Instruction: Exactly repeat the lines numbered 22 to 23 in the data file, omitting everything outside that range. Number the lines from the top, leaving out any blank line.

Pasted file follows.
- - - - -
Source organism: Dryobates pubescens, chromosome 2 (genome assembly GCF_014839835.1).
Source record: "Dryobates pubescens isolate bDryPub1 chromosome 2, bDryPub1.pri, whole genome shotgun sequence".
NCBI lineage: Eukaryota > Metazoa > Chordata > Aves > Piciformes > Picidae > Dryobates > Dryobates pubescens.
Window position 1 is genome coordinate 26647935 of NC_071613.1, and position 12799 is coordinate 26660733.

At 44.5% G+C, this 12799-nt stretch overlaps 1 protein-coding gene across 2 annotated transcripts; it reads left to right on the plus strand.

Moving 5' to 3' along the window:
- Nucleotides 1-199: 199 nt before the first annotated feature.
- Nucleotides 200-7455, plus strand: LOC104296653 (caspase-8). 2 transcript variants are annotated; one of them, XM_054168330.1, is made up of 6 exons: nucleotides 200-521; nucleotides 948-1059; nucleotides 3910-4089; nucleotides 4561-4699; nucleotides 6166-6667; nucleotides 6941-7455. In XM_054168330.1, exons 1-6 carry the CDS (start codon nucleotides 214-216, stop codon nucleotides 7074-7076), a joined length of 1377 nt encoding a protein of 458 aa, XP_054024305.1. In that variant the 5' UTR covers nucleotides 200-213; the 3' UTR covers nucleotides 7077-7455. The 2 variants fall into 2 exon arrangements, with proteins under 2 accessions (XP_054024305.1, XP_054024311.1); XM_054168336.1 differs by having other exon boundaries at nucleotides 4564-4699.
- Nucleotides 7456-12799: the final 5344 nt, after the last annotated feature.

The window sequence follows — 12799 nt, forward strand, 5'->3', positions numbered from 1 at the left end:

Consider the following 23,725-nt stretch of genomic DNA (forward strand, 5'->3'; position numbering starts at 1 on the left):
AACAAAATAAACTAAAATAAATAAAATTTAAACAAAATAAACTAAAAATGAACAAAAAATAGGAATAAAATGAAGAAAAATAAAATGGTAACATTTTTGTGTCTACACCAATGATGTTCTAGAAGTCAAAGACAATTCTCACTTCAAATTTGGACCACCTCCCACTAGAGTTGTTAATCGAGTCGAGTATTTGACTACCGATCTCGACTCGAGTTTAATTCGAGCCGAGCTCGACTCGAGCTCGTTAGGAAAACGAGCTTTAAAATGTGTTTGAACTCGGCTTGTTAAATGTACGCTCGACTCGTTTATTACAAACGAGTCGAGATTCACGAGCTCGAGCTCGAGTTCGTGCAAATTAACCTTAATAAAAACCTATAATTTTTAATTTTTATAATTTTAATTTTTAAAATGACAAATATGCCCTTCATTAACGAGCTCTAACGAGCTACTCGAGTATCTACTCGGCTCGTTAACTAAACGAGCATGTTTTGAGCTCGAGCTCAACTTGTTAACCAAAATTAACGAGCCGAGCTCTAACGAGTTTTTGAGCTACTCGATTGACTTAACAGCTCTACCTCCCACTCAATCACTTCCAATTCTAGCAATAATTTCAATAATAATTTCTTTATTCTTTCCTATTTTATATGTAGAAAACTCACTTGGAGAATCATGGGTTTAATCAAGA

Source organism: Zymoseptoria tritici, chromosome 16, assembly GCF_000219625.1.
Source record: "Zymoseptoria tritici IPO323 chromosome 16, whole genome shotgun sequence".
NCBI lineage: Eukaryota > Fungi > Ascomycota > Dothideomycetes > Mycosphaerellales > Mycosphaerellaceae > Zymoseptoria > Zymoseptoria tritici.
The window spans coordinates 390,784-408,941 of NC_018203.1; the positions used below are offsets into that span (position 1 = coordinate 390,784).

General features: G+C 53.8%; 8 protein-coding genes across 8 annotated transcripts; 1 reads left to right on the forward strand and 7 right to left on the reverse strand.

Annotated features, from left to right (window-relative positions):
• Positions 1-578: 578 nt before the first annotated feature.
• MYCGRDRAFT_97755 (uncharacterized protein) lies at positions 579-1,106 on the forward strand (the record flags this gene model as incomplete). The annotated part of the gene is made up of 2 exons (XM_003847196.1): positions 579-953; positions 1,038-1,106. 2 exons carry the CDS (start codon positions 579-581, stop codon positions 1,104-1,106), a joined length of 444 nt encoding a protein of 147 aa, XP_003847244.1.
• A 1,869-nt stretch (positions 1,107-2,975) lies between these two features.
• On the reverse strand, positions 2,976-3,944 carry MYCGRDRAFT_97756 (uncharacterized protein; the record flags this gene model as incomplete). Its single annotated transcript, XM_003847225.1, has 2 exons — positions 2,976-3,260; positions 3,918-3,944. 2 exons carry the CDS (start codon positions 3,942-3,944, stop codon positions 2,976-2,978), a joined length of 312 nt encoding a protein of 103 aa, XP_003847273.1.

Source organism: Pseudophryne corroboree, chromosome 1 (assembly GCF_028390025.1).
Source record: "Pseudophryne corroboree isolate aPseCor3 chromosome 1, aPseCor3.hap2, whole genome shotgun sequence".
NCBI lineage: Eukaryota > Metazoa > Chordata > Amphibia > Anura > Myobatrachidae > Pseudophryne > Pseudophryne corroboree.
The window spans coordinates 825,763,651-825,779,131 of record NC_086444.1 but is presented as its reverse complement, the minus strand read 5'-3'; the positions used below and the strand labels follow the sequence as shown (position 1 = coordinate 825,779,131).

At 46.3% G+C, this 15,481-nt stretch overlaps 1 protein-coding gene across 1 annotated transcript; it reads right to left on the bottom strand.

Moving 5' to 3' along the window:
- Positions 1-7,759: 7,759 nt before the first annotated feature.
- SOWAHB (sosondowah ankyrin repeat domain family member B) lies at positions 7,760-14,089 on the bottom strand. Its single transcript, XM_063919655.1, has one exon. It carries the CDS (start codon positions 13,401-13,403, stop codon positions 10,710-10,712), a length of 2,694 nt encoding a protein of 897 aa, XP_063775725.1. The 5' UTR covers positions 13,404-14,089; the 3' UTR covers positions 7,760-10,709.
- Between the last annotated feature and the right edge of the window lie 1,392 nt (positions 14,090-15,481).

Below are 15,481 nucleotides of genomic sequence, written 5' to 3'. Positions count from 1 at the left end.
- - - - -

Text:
• On the reverse strand, positions 2,976-3,944 carry MYCGRDRAFT_97756 (uncharacterized protein; the record flags this gene model as incomplete). Its single annotated transcript, XM_003847225.1, has 2 exons — positions 2,976-3,260; positions 3,918-3,944. 2 exons carry the CDS (start codon positions 3,942-3,944, stop codon positions 2,976-2,978), a joined length of 312 nt encoding a protein of 103 aa, XP_003847273.1.

Source organism: Pseudophryne corroboree, chromosome 1 (assembly GCF_028390025.1).